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Panel Will Discuss What Modern Redlining Looks Like in Dallas

The discriminatory practice of redlining may have been outlawed in 1968, but that doesn't mean it doesn't exist. On Wednesday, the Dallas Media Collaborative will host a panel discussion that examines modern redlining in Dallas.
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Loan risks may no longer be assessed on color-coded maps that redline minority communities, but the practice of refusing to lend to potential buyers in those neighborhoods is still commonplace.

During their investigation for the 2021 WFAA series Banking Below 30, Jason Trahan and David Schechter (who is now on the environmental beat with CBS) discovered that nearly 20 percent of banks in Dallas routinely refuse to lend to residents in minority neighborhoods below I-30. Trahan will provide an overview of their findings on October 19 as part of a collaboration between Big D Reads: The Accommodation and the Dallas Media Collaborative.

In the 1930s through the early 1960s, banks determined the level of loan risks for mortgages with federal Home Owners’ Loan Corporation maps. Neighborhoods with significant minority populations, labeled in red, were identified as hazardous to lenders. Neighborhoods marked green were considered low risk, blue ones were “still desirable,” and yellow ones were “declining.” Redlining may not be as obvious now but it still happens, which is what the WFAA series explains. While 20 percent of banks won’t lend south of I-30, the station’s team found that banks often claim that they’re investing in minority neighborhoods by buying into low-income housing developments (most often apartment complexes) to get government tax credits.

They also use those investments to show bank regulators that they’re reinvesting in low-income communities. WFAA’s investigation found that banks own or have owned at least 50 such developments in Dallas, and that regulators are often complicit in failing to enforce laws that require those apartment complexes to provide safe, affordable homes.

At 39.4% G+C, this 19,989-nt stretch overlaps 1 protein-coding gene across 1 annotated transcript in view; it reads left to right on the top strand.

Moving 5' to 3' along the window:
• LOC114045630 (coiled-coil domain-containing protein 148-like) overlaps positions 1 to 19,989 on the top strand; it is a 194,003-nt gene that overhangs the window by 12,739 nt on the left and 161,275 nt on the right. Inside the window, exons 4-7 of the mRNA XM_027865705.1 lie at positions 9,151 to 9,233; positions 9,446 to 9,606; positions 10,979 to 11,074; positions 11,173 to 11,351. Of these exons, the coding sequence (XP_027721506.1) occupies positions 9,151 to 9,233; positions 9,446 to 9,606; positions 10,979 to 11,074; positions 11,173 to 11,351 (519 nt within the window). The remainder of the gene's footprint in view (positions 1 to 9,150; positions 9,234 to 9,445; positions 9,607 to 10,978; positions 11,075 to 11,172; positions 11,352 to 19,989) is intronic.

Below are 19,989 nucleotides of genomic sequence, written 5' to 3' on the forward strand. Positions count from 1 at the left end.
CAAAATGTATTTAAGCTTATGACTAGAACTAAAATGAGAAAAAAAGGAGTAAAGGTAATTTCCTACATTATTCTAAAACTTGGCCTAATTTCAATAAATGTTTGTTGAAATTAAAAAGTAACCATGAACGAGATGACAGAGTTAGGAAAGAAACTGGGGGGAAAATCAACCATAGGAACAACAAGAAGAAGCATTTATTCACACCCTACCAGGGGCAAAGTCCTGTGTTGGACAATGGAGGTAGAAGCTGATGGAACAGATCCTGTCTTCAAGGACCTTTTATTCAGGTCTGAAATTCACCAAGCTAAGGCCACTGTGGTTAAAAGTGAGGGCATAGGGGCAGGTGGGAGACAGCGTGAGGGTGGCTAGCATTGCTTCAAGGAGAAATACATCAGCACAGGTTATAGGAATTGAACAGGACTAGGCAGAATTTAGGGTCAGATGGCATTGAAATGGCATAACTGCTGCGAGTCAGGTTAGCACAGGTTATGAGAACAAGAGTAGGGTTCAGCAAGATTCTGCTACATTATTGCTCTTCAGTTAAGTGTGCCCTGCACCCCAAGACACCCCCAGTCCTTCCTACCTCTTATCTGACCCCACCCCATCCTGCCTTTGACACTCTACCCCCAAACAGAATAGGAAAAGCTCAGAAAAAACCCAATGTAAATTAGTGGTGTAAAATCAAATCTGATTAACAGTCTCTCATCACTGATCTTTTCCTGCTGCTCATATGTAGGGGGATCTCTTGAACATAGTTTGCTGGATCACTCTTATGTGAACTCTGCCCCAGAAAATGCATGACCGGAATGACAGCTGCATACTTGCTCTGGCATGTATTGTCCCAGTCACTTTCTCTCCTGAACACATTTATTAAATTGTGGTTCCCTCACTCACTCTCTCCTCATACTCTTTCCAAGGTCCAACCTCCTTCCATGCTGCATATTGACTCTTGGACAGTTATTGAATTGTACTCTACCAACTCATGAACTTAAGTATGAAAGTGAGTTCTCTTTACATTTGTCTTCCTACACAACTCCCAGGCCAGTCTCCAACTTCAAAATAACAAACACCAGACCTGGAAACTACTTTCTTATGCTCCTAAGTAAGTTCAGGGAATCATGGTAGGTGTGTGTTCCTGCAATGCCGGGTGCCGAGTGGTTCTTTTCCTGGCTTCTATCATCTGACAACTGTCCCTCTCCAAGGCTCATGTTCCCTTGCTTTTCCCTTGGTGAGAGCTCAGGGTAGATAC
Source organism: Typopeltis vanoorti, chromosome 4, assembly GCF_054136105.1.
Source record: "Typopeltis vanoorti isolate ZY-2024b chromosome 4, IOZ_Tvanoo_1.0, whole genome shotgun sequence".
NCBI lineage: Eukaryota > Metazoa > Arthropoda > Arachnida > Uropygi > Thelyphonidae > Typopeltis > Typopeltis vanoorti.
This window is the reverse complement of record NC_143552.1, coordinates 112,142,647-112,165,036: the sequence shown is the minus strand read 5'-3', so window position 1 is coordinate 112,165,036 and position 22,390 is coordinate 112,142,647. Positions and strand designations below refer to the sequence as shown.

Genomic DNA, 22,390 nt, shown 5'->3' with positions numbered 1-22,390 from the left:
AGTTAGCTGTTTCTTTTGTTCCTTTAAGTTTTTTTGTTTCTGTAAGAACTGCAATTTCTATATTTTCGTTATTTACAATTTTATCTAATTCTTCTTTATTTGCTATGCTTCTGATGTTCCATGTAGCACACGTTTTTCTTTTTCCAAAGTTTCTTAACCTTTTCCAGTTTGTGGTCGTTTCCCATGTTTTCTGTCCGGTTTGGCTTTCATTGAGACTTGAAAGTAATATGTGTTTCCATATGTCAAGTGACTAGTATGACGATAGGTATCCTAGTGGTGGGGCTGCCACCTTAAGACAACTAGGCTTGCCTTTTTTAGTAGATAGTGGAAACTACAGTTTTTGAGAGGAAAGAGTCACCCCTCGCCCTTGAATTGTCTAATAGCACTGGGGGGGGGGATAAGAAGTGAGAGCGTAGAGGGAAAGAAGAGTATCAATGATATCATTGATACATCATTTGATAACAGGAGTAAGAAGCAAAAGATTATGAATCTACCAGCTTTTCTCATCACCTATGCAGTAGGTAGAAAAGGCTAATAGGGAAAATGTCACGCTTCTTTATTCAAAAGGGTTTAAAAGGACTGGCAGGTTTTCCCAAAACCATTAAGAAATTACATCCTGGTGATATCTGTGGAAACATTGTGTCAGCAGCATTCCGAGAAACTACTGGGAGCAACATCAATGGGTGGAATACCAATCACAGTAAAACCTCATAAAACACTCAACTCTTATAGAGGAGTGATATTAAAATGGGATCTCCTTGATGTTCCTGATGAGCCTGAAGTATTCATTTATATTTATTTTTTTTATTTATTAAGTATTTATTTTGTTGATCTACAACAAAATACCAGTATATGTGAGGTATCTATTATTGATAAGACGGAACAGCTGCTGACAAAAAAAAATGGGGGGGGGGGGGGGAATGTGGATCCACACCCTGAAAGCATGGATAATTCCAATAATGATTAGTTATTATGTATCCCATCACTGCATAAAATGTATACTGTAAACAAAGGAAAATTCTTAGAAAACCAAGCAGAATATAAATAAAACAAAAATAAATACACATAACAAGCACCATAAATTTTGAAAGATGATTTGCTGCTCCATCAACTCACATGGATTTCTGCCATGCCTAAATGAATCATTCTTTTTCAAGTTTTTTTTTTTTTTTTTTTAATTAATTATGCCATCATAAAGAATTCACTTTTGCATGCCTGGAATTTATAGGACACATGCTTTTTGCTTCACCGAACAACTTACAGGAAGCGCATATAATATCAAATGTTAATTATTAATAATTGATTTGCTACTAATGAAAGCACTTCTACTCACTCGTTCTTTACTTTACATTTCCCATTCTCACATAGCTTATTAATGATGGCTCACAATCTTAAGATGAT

At Wednesday’s event, following his overview of what modern-day redlining looks like, Trahan will lead a panel discussion about other ways redlining is still enforced with The Accommodation author Jim Schutze, SMU professor Barbara Minsker (who recently mapped and studied infrastructure deserts in Dallas), and Southern Dallas Progress president James McGee.

The event starts at 5:30 p.m. at the Communities Foundation of Texas, 5500 Caruth Haven Lane. It is hosted by Dallas Media Collaborative, a group of Dallas-area news outlets, universities, and nonprofits that are using solutions journalism to examine affordable housing. (D is a member of the collaborative.) Register here.


Bethany Erickson

Bethany Erickson

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Bethany Erickson is the senior digital editor for D Magazine. She's written about real estate, education policy, the stock market, and crime throughout her career, and sometimes all at the same time. She hates lima beans and 5 a.m. and takes SAT practice tests for fun.

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